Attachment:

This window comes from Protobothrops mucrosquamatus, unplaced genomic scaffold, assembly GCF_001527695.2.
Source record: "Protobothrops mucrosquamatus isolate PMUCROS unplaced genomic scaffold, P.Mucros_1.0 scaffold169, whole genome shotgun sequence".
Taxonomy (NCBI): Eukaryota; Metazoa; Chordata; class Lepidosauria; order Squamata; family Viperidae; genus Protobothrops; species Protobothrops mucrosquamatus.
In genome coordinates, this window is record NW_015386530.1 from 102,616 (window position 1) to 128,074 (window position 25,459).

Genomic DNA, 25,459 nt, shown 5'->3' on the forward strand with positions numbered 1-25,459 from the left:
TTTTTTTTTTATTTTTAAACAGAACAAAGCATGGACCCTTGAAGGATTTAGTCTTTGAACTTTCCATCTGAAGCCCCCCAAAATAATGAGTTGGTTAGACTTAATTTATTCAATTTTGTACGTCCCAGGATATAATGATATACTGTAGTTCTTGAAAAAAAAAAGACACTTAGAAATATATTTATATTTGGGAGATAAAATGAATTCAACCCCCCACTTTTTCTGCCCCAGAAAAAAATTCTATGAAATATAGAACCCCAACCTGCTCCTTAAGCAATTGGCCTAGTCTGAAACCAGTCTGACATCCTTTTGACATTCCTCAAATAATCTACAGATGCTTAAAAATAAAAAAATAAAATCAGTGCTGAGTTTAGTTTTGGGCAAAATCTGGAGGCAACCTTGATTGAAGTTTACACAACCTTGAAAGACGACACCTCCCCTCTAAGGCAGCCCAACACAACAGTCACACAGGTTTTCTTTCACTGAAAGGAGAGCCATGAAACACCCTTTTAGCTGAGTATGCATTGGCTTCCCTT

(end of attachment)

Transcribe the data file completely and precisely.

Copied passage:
This window comes from Protobothrops mucrosquamatus, unplaced genomic scaffold, assembly GCF_001527695.2.
Source record: "Protobothrops mucrosquamatus isolate PMUCROS unplaced genomic scaffold, P.Mucros_1.0 scaffold169, whole genome shotgun sequence".
Taxonomy (NCBI): Eukaryota; Metazoa; Chordata; class Lepidosauria; order Squamata; family Viperidae; genus Protobothrops; species Protobothrops mucrosquamatus.
In genome coordinates, this window is record NW_015386530.1 from 102,616 (window position 1) to 128,074 (window position 25,459).

Genomic DNA, 25,459 nt, shown 5'->3' on the forward strand with positions numbered 1-25,459 from the left:
TTTTTTTTTTATTTTTAAACAGAACAAAGCATGGACCCTTGAAGGATTTAGTCTTTGAACTTTCCATCTGAAGCCCCCCAAAATAATGAGTTGGTTAGACTTAATTTATTCAATTTTGTACGTCCCAGGATATAATGATATACTGTAGTTCTTGAAAAAAAAAAGACACTTAGAAATATATTTATATTTGGGAGATAAAATGAATTCAACCCCCCACTTTTTCTGCCCCAGAAAAAAATTCTATGAAATATAGAACCCCAACCTGCTCCTTAAGCAATTGGCCTAGTCTGAAACCAGTCTGACATCCTTTTGACATTCCTCAAATAATCTACAGATGCTTAAAAATAAAAAAATAAAATCAGTGCTGAGTTTAGTTTTGGGCAAAATCTGGAGGCAACCTTGATTGAAGTTTACACAACCTTGAAAGACGACACCTCCCCTCTAAGGCAGCCCAACACAACAGTCACACAGGTTTTCTTTCACTGAAAGGAGAGCCATGAAACACCCTTTTAGCTGAGTATGCATTGGCTTCCCTT